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Dave Maetzold

Buckeyes take a back seat to a Buckeye

 
Buckeyes take a back seat to a Buckeye
Posted February 20th, 2014 @ 11:22pm

Ohio State's basketball team defeated Northwestern Wednesday night but didn't stand a chance against Braxton Miller.

Aaron Craft (an academic All-American) and his basketball teammates were trailing the Wildcats 7-5 when the first TV timeout occured.

The Ohio State quarterback came to center court to publicly receive the Silver Football Award which goes annually to the Big Ten's most valuable player.

A fine moment for Braxton. More than a few basketball Buckeyes likely snuck a peek at their fellow OSU athlete as he acknowledged the applause from the crowd.

Braxton disappeared under the stands. The game resumed and something odd happened.

Most of the assembled media corps assigned to cover the basketball game, left the game in pursuit of Braxton Miller. It was as though they were giving money away in the media room.

In yet another sign that no matter what any other team might be doing at the time, Ohio State football matters most.

Miller was speaking to reporters for the first time since the loss in the Orange Bowl.

He addressed his decision to return to Ohio State and play his senior season for the first time since that decision was announced.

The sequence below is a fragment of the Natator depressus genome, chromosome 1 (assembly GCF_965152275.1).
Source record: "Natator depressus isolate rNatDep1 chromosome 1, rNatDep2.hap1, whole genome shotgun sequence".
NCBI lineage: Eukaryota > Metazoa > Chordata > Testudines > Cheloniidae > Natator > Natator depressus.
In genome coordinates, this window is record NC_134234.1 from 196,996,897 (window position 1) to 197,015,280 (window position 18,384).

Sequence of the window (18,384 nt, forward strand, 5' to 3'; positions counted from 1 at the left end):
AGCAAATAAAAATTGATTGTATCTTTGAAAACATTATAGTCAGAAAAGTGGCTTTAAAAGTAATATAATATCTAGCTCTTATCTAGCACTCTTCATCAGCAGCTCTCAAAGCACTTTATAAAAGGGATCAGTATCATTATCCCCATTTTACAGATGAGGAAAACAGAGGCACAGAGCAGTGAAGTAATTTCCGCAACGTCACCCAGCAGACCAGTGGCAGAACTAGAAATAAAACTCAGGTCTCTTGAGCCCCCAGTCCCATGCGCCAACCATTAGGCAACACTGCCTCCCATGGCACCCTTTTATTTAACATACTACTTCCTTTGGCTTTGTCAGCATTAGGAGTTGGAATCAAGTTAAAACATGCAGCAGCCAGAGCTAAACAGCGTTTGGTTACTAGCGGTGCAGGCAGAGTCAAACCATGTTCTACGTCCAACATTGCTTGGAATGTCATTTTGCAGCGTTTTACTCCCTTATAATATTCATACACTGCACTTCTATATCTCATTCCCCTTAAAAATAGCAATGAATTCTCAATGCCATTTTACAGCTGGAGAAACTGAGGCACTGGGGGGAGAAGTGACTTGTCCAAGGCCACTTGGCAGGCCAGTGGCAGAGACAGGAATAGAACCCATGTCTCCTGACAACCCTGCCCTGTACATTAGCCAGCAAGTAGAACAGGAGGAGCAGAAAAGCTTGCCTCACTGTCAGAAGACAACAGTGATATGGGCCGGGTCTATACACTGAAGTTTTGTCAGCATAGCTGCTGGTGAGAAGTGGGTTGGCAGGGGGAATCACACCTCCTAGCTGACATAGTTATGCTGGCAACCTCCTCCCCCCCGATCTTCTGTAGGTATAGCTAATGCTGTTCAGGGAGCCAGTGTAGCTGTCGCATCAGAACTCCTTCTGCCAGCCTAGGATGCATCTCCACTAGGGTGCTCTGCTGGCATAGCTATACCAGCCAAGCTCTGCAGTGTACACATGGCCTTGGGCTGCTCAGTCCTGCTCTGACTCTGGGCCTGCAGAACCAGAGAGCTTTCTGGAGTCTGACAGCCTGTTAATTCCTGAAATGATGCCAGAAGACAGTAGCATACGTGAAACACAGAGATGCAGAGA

So, there was clearly some news value there.

But was it so important it couldn't wait? At least until halftime?

Miller is the highest profile of all Ohio State athletes. The quarterback for a team that lives in a world where a successful season is defined only as one ending in a national title.

He's the best in the Big Ten and one of the best in the country at what he does.

But.

He was in the basketball team's house. During a Big Ten basketball game. Could he not have shown a little respect to what they were trying to do?

Was he not interested in their pursuit of another win?

Did he have a class he had to get to?

It wasn't thought out very well.

The basketball Buckeyes have changed the perception of their school only slightly over the past ten seasons.

Two Final Fours, perennial 20 win seasons and several highly drafted players have moved the basketball program to great heights nationally but they still play second fiddle on their own campus.

It wasn't Miller's fault. He was no doubt doing what he was told.

It wasn't the media's fault. When the town's most well-known athlete speaks for the first time in more than six weeks, reporters need to jump.

The timing could and should have been better.

The basketball team is too classy and too busy to worry about it.

Braxton probably didn't even notice it.

Nor did anyone else.

Some things won't ever change.

 

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